Because Randgold is the largest employer in Mali, Bristow suggested, he feels a moral obligation to partner with his host country and make it a healthier, safer place to live and work.

During the same interview, he insisted that Randgold, which we hold in our Gold and Precious Metals Fund (USERX) and World Precious Minerals Fund (UNWPX), has a “solid five years ahead of us,” citing the fact that the company holds no debt and managed to replace all the ounces it mined in 2014 at $1,000 long-term gold price. It also increased its dividend 20 percent.

Despite bullion’s price hovering just above the relatively low $1,230 range, Randgold has delivered 16 percent year-to-date.

This is in line with gold mining stocks in both the NYSE Arca Gold Miners Index and FTSE Gold Mines Index, which are outperforming the return on bullion.

Gold-Mining-Stocks-Outperforming-Bullion-Year-to-Date
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As I mentioned back in July, when mining stocks do well, bullion has tended to follow suit. This also shows that producers are successfully adjusting to a $1,200-per-ounce environment by scaling back on capital spending, selling off assets, putting exploration on hold and engaging in mergers and acquisitions—which in the past has signaled that a bottom in spot prices might be reached. B2Gold Corp. closed on its deal to buy Papillon Resources in October; we learned in November that Osisko Gold Royalties is taking over Virginia Mines; and last month it was announced that Goldcorp would bepurchasing Probe Mines.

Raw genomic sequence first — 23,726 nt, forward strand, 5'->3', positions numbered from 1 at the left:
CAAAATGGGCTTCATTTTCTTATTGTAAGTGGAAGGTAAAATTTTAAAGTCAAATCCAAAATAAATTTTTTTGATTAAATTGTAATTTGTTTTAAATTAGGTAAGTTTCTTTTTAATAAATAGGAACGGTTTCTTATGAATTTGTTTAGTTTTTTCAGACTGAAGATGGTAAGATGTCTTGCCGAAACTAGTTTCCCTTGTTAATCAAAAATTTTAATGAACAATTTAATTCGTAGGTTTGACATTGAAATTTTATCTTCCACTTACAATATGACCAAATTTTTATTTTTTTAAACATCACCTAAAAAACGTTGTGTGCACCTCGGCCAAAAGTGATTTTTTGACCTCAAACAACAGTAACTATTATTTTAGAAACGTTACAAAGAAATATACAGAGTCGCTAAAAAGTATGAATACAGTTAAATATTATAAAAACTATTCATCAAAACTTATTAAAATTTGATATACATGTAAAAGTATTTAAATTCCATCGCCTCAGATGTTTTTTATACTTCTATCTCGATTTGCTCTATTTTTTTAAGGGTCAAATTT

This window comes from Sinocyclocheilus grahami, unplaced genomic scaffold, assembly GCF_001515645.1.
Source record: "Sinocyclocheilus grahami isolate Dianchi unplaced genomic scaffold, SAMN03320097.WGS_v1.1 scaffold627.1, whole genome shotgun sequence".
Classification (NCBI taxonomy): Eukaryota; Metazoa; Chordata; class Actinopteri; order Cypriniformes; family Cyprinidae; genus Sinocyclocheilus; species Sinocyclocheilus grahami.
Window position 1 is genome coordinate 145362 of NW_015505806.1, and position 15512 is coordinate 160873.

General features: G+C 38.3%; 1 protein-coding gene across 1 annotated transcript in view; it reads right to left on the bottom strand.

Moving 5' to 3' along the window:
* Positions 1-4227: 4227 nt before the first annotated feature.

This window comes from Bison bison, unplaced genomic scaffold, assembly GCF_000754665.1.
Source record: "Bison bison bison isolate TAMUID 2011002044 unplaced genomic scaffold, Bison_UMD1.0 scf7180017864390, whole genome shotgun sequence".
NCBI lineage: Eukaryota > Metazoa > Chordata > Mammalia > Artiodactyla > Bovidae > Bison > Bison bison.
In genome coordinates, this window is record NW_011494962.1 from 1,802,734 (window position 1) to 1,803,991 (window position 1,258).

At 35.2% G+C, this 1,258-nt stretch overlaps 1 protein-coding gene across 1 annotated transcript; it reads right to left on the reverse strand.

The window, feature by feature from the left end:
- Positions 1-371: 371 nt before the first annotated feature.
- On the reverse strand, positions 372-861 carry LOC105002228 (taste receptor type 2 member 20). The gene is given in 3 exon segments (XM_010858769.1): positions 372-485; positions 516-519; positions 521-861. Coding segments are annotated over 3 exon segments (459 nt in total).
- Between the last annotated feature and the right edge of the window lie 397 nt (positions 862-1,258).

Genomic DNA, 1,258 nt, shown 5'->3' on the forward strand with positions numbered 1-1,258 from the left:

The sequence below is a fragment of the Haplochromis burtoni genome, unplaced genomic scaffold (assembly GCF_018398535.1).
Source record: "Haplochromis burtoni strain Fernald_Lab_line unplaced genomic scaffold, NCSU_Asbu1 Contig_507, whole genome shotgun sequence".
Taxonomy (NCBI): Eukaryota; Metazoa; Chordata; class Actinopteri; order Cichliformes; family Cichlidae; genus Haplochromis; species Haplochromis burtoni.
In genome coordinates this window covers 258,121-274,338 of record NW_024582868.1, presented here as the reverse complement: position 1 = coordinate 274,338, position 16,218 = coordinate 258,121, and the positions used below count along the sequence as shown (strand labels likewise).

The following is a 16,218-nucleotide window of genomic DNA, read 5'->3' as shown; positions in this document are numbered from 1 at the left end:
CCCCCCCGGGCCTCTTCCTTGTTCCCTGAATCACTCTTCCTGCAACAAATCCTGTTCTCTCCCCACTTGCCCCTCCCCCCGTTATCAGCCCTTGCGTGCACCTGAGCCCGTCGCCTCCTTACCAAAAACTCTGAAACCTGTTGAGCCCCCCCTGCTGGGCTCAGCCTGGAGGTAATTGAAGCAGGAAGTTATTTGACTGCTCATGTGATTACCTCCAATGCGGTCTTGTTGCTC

Weak Currencies, Low Fuel Prices

Speaking with Kitco News’s Daniela Cambone during last Monday’s Gold Game Film, I commented on some of the macro events aiding gold mining companies such as Randgold:

Mark Bristow has just hit the ball out of the park. He benefits from a weak Mali currency and he benefits from a weak euro because everything is priced in euros. He’s also benefited from weak oil prices.

Indeed, many miners not operating in the U.S. are the beneficiaries of a weak local currency. The West African CFA franc, Mali’s currency, is off 20 percent; the South African rand, 40 percent; the Canadian dollar, 15 percent.

Low energy prices are also helping gold producers, just as they’re helping companies in other industries, airlines especially. In most cases, fuel accounts for between 20 and 30 percent of gold miners’ total operating costs. Because Brent oil is currently priced around $60 per barrel, gold producers are seeing significant savings.

The Gold Demand

This Thursday marks the Chinese New Year, a traditional occasion for gold gift-giving. Chinese demand for the yellow metal was strong in 2014, as 800 tonnes flowed into the country. Over half of the global gold demand, in fact, was driven by the world’s two largest markets, China and India.

Chinese-and-Indian-Growth-Has-Spurred-Market-Infrastructure-Development